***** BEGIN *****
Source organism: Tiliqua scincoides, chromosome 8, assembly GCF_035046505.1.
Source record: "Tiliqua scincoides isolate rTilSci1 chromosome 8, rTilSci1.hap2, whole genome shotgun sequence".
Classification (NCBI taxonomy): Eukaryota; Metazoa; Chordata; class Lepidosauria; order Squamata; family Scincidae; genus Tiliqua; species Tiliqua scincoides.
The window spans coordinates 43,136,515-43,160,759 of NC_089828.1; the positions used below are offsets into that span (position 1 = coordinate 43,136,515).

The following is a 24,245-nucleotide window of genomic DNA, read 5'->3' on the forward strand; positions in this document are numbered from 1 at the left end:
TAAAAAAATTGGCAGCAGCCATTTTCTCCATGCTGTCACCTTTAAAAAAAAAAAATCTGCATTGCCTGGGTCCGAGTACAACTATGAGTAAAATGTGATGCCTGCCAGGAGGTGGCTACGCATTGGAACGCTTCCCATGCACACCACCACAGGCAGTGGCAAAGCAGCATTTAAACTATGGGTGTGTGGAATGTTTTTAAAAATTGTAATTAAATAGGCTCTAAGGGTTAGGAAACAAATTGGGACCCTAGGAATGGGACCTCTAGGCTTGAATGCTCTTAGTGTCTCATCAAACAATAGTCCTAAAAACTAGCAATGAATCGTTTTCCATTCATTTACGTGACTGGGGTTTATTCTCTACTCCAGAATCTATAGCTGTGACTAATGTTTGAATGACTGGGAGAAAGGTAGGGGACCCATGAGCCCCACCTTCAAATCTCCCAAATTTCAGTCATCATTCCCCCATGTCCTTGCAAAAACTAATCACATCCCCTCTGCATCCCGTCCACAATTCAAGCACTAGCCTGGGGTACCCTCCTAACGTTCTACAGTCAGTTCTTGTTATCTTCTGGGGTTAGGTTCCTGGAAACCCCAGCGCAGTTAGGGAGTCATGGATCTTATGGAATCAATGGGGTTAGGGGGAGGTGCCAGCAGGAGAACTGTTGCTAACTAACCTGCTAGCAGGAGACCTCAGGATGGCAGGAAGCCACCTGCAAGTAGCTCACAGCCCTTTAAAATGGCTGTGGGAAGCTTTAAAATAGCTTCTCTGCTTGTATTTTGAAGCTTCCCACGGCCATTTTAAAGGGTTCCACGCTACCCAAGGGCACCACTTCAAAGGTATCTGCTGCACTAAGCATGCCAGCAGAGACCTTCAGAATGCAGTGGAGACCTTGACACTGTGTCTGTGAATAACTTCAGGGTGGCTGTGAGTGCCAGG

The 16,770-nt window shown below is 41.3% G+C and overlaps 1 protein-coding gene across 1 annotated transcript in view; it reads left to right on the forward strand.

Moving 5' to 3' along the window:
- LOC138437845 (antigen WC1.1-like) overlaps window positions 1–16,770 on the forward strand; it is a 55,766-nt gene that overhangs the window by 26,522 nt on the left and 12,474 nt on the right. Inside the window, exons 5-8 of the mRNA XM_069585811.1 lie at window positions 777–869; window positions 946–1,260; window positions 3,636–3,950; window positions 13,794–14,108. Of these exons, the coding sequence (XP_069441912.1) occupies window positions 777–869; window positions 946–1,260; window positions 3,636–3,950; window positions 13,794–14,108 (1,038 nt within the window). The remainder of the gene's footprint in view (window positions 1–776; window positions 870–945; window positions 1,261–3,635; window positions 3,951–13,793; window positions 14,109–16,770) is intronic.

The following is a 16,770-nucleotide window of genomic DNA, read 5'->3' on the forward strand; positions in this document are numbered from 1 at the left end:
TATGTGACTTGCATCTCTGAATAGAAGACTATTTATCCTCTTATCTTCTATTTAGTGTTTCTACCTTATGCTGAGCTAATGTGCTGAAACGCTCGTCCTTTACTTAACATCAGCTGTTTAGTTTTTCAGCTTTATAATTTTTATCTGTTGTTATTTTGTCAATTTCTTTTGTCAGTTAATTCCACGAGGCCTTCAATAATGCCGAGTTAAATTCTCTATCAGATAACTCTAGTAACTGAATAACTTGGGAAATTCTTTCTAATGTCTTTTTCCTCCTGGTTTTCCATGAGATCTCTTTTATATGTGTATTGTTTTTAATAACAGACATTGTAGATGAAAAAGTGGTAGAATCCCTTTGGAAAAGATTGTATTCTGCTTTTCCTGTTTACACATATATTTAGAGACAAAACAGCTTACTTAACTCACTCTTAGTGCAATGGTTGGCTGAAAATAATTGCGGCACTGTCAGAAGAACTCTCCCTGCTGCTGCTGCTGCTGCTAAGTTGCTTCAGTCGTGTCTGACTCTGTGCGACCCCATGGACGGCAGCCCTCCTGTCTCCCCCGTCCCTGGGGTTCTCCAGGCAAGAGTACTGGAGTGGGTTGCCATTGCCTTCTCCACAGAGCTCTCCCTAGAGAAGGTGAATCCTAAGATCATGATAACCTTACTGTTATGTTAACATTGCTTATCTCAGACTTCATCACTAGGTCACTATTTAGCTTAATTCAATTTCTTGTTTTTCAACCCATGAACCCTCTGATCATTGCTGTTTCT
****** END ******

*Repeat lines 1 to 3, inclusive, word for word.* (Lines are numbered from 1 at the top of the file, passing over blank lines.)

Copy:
Source organism: Tiliqua scincoides, chromosome 8, assembly GCF_035046505.1.
Source record: "Tiliqua scincoides isolate rTilSci1 chromosome 8, rTilSci1.hap2, whole genome shotgun sequence".
Classification (NCBI taxonomy): Eukaryota; Metazoa; Chordata; class Lepidosauria; order Squamata; family Scincidae; genus Tiliqua; species Tiliqua scincoides.